Questioning the notion of monopoly, attacking Epic’s good faith, or arguing that the App Store has a great role in the development of the fortnite business, these are the main lines of defence of the Cupertino firm.
APPLE VS FORTNITE
We now know the main arguments that Apple and Epic will deploy in the lawsuit that is expected to oppose them on May 3 2021. As a reminder, in August 2020, Apple removed Epic’s game Fortnite from the App Store after Epic attempted to bypass the App Store’s in-game purchase system.
These arguments were revealed on Thursday in submissions from Apple and Epic’s lawyers, which were posted on PACER, the site where US court decisions are published. Journalist Jack Purcher of Patently Apple, published a copy.
Apple’s case VS Epic Games
Thanks to these documents, we now know the core of what will be discussed in a little less than a month, if the pandemic does not interfere with the smooth running of the trial. Here, point by point, are the main arguments of Apple, which is defending itself in this trial, and which has planned to move many executives to convince the court.
The importance of the App Store
The Cupertino company insists that the App Store has created new opportunities that did not exist before.
The firm adds that the App Store has become extremely important to the business, as the app business generates millions of dollars worldwide.
Apps are mostly free
Apple also repeats over and over again, in the face of accusations of monopoly, that the vast majority of apps are free, implying that it does not earn any commission.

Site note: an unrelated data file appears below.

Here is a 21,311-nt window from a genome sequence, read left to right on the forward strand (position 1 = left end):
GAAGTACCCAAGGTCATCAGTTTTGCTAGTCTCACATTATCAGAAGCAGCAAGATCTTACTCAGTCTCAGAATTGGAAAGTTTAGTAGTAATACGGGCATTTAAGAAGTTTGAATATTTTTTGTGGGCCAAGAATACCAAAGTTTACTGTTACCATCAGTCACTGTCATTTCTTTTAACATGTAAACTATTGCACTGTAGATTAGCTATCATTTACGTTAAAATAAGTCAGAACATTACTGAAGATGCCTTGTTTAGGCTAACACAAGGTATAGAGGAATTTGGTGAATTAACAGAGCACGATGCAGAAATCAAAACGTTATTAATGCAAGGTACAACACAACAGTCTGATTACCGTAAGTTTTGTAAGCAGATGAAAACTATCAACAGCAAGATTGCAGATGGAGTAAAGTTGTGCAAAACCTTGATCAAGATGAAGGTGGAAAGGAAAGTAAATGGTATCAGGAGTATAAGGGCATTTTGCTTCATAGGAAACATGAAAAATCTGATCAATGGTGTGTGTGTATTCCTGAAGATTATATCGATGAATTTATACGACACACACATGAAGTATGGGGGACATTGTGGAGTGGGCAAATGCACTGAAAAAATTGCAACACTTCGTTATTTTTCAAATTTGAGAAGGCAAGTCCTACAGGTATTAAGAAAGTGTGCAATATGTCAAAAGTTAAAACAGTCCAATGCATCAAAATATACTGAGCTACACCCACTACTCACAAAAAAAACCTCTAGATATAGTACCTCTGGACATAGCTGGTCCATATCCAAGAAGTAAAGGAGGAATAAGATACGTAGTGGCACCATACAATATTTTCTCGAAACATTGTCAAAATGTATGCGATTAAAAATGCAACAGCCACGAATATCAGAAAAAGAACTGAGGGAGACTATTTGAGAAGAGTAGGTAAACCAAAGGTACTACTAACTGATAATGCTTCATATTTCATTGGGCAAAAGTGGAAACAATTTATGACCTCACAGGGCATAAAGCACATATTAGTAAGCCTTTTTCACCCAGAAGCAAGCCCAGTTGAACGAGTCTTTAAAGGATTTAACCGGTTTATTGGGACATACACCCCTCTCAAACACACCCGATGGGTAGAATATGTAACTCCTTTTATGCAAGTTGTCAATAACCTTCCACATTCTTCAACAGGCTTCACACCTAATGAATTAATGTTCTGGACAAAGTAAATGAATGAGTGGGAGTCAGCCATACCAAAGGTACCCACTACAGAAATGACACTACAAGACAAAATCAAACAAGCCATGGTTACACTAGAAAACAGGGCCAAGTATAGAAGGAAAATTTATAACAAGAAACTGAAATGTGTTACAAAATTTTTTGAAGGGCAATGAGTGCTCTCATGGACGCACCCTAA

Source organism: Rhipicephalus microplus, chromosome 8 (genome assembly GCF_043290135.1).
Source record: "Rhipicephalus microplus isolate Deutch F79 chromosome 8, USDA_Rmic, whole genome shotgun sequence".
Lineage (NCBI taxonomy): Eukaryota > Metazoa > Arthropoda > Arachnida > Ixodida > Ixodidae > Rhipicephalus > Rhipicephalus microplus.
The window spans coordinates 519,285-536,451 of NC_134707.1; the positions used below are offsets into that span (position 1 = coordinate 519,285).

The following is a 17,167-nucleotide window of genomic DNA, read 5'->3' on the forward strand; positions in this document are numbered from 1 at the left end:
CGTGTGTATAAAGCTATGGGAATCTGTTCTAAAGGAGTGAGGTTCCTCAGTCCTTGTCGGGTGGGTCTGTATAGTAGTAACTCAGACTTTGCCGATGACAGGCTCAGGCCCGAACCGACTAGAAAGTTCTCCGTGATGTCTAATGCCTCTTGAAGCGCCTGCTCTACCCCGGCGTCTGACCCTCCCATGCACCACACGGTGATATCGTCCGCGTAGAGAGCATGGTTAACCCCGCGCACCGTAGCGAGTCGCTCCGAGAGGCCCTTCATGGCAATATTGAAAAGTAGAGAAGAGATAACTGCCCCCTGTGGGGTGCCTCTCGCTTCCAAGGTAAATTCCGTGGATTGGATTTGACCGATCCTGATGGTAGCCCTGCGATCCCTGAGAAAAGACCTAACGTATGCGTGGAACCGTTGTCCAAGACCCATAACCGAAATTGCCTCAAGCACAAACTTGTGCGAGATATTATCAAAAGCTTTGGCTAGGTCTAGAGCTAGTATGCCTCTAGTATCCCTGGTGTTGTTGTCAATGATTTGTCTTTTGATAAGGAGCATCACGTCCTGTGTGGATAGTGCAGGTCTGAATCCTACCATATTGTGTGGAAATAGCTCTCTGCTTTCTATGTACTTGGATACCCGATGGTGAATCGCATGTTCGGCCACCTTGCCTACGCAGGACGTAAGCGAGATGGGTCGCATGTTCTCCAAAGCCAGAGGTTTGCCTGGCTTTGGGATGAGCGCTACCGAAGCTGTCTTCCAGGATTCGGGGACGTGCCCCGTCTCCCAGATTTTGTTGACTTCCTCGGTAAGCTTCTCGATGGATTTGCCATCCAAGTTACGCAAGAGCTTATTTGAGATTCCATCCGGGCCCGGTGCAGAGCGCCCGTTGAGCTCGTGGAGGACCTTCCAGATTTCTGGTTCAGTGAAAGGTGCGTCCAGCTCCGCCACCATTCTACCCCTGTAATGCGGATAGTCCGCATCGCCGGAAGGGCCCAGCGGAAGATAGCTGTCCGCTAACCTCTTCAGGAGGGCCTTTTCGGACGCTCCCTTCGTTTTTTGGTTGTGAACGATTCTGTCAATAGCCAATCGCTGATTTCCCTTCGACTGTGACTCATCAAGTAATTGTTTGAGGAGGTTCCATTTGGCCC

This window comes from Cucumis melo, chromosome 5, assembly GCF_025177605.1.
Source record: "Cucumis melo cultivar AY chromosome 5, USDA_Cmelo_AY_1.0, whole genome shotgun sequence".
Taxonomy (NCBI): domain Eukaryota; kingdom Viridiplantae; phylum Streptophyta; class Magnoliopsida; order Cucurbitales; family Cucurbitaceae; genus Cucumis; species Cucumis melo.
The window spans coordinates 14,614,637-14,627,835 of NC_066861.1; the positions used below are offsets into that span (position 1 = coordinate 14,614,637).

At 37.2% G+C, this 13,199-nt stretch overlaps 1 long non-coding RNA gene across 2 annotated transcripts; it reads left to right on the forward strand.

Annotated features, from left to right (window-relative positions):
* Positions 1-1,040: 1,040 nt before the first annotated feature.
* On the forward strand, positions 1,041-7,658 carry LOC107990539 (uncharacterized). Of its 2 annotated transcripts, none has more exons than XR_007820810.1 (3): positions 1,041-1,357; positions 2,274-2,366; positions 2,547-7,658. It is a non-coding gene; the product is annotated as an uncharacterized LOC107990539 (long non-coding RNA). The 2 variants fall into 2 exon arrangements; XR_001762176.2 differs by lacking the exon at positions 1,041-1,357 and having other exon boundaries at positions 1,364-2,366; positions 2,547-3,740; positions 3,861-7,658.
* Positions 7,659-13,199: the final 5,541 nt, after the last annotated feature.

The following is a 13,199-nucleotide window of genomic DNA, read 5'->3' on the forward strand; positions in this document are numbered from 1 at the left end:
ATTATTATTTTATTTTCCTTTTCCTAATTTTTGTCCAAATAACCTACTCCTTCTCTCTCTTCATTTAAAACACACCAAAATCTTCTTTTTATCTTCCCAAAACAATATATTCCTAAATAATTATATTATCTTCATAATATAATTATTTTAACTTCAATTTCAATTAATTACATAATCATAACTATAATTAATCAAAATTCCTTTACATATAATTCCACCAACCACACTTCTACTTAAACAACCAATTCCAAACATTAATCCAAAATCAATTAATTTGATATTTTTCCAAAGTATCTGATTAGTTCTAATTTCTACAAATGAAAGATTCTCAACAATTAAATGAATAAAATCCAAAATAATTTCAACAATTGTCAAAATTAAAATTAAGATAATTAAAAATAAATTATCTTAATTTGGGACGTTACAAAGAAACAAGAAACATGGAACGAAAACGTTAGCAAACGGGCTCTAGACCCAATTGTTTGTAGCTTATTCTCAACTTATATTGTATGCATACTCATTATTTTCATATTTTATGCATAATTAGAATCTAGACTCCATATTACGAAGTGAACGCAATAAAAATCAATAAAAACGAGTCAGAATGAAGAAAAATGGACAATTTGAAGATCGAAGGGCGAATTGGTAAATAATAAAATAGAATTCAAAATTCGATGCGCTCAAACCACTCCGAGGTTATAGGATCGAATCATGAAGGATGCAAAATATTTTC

Saying that developers are free to go elsewhere
Apple points out that the App Store competes with other platforms, such as the Google Play Store, the Microsoft Store, and the Playstation Store, implying that developers can sell their applications on other online shops.
Further on in its conclusions, Apple develops a whole line of reasoning on the notion of intellectual property. The aim is to establish the principle that Apple has “no obligation to license its intellectual property”. To understand: Apple can choose who has the right to be on its store or not.
Stressing that Apple is not the market leader
A key argument that Apple repeats over and over again is that, contrary to what Epic said, the App Store is not the market leader in video games. Therefore, talking about a monopoly would not make sense.
Attacking “Project Freedom
Apple claims that Epic hired a PR firm in 2019 to prepare a media strategy called “Project Freedom”, with the aim of making “Apple look like the bad guy”. Judge Yvonne Rogers herself had said in October 2020 that she believed Epic knew exactly what it was doing with its controversial update, which led to the dispute between the two giants.
Recall the numbers
Epic reportedly earned more than $700 million from iOS users alone with Fortnite when the game was available on the platform, Apple says, recalling that Epic pays commissions on other platforms where Fortnite is distributed.
Recall that the 30% commission is only half there now
The 30% commission Apple gets on all transactions made on the App Store is the real bone of contention between the two giants. except that since December 2020, this commission is only 15% on the App Store for creators who make less than a million dollars a year.
Apple also adds that whatever the amount of the commission, it considers it a “fair price” for the work of maintaining and curating the App Store.